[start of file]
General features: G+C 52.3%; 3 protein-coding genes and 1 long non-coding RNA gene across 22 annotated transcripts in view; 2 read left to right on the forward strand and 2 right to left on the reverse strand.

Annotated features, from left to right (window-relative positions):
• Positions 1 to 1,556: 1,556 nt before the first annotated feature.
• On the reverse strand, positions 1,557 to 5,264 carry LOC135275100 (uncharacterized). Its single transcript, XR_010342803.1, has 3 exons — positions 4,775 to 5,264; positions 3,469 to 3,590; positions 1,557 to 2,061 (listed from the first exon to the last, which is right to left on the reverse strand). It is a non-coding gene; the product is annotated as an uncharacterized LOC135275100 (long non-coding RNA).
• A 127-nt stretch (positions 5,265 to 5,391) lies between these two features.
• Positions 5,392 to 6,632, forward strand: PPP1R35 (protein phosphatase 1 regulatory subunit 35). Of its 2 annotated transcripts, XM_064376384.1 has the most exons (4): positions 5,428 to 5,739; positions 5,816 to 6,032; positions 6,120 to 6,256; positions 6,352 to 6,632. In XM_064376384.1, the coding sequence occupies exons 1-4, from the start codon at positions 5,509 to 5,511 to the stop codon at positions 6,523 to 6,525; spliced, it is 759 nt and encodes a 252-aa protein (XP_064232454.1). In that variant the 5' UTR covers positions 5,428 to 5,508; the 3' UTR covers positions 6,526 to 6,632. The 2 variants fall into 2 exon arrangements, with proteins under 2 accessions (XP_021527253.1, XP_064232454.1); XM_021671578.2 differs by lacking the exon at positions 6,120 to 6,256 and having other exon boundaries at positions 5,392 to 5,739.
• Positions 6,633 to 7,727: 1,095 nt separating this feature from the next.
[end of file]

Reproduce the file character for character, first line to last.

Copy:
General features: G+C 52.3%; 3 protein-coding genes and 1 long non-coding RNA gene across 22 annotated transcripts in view; 2 read left to right on the forward strand and 2 right to left on the reverse strand.

Annotated features, from left to right (window-relative positions):
• Positions 1 to 1,556: 1,556 nt before the first annotated feature.
• On the reverse strand, positions 1,557 to 5,264 carry LOC135275100 (uncharacterized). Its single transcript, XR_010342803.1, has 3 exons — positions 4,775 to 5,264; positions 3,469 to 3,590; positions 1,557 to 2,061 (listed from the first exon to the last, which is right to left on the reverse strand). It is a non-coding gene; the product is annotated as an uncharacterized LOC135275100 (long non-coding RNA).
• A 127-nt stretch (positions 5,265 to 5,391) lies between these two features.
• Positions 5,392 to 6,632, forward strand: PPP1R35 (protein phosphatase 1 regulatory subunit 35). Of its 2 annotated transcripts, XM_064376384.1 has the most exons (4): positions 5,428 to 5,739; positions 5,816 to 6,032; positions 6,120 to 6,256; positions 6,352 to 6,632. In XM_064376384.1, the coding sequence occupies exons 1-4, from the start codon at positions 5,509 to 5,511 to the stop codon at positions 6,523 to 6,525; spliced, it is 759 nt and encodes a 252-aa protein (XP_064232454.1). In that variant the 5' UTR covers positions 5,428 to 5,508; the 3' UTR covers positions 6,526 to 6,632. The 2 variants fall into 2 exon arrangements, with proteins under 2 accessions (XP_021527253.1, XP_064232454.1); XM_021671578.2 differs by lacking the exon at positions 6,120 to 6,256 and having other exon boundaries at positions 5,392 to 5,739.
• Positions 6,633 to 7,727: 1,095 nt separating this feature from the next.